Officials are still working to learn what caused a break in a water line on Wednesday that led to an unprecedented water outage across Montgomery County.
By Friday afternoon, the boil water advisory was lifted for all communities affected by the water emergency, which Dayton City Manager Shelley Dickstein described as “near catastrophic magnitude.”
It was the largest water outage in the city’s history and in a matter of 10 minutes, the system lost over 2.5 million gallons of water.
“A water pipe break of this size could not have been anticipated and based on its location in the river was extremely difficult to find. The amount of water lost is close to four times our daily distribution to the entire system,” Dickstein said.
While the boil water advisory is over and water is safe to drink, customers may see cloudy or murky water due to air trapped in the system, but this should dissipate in the coming days. Customers can run their water to help flush out the system and the trapped air.
The water system serves not only the city of Dayton but a total 400,000 customers in Montgomery County. The outage and water pressure problems, which started Wednesday evening, caused widespread disruption, closed schools and businesses and forced many residents to buy bottled water or to boil tap water before use.
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Cargill Inc. — the city of Dayton’s largest water customer in 2018 — was not operating its Needmore Road facility on Thursday as a result of the water issues. The wet corn mill uses about 3.5 million to 4 million gallons of water daily.
Miami Valley Hospital in Dayton had temporarily switched to giving patients bottled water to drink as a precautionary measure during the boil water advisory. While the advisory has been lifted, as a precautionary measure, the city of Dayton will be performing water testing on site over the next three days, said a hospital spokeswoman.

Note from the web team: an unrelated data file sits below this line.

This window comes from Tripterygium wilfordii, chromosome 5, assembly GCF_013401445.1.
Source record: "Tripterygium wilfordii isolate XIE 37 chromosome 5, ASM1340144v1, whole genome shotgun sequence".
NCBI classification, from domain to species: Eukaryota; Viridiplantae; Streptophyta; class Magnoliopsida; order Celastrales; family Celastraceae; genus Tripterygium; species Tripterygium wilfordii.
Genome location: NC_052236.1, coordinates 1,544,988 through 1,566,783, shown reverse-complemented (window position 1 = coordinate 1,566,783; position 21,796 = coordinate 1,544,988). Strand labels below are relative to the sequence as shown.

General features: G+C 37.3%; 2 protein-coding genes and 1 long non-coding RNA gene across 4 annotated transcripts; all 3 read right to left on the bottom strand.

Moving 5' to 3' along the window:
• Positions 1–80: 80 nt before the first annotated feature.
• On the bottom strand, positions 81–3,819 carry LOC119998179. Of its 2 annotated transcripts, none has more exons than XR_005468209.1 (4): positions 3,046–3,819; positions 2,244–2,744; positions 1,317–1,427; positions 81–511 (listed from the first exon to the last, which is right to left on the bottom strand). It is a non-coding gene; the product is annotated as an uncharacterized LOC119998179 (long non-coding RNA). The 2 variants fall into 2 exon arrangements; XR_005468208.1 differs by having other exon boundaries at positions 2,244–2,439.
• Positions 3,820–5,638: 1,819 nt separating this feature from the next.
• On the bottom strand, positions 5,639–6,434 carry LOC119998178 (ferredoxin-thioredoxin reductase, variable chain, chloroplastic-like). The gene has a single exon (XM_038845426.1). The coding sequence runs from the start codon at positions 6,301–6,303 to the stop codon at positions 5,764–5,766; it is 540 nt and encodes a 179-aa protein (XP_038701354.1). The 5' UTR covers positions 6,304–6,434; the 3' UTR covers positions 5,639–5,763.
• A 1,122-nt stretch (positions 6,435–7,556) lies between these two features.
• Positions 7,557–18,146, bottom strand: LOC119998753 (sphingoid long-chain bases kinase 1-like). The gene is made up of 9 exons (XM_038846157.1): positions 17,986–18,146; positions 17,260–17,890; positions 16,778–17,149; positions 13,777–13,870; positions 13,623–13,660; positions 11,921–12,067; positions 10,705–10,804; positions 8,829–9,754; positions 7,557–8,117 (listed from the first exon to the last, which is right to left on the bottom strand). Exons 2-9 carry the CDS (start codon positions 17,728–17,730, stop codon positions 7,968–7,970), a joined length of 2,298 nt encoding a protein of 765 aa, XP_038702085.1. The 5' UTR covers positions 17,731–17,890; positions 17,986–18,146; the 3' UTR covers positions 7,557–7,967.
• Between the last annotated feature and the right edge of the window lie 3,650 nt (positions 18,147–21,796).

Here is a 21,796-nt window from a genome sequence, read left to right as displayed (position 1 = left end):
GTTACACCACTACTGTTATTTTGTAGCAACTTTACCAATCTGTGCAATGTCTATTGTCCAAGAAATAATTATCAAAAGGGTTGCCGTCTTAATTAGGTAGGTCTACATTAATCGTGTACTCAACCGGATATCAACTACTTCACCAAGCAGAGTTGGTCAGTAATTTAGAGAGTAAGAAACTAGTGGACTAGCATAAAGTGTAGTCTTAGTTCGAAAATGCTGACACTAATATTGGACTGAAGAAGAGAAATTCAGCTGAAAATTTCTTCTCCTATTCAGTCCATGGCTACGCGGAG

“We understand the serious impact this event had on all of our customers in Dayton and the greater Dayton region, including our industries, large and small business, restaurants, and residents — especially the medically infirmed, immune compromised and our elderly,” she said.
The cost to fix the problem is not known at this time but Dickstein said the water system has saved up reserves for emergencies so it can make investments while avoiding an undue burden on rate payers.
Dickstein said as the regional water supplier, the city does not take the public’s confidence for granted. She said the utility service will continue to invest about $15 million annually into the water system.
The leak was identified at 1:30 a.m. Thursday along a 36-inch main. The specific location of the leak has not been disclosed for security reasons, though was near the Great Miami River.
Heidi Griesmer, spokeswoman for the Ohio EPA, had said state environmental officials have been providing oversight and technical assistance to the city of Dayton and making sure Ohio drinking water regulations are followed.
The Red Cross said it helped with the distribution of 1,620 cases of water combined between the three sites in the county.
Dickstein praised the multiple crews who were able to mitigate the water emergency and then re-stabilize the system within 14 hours. She said staff accelerated sampling protocols, which led to a shorter boil water advisory than first expected.
“Teams worked against the clock to stabilize the system as expeditiously as possible, which was difficult given the conditions,” she said.
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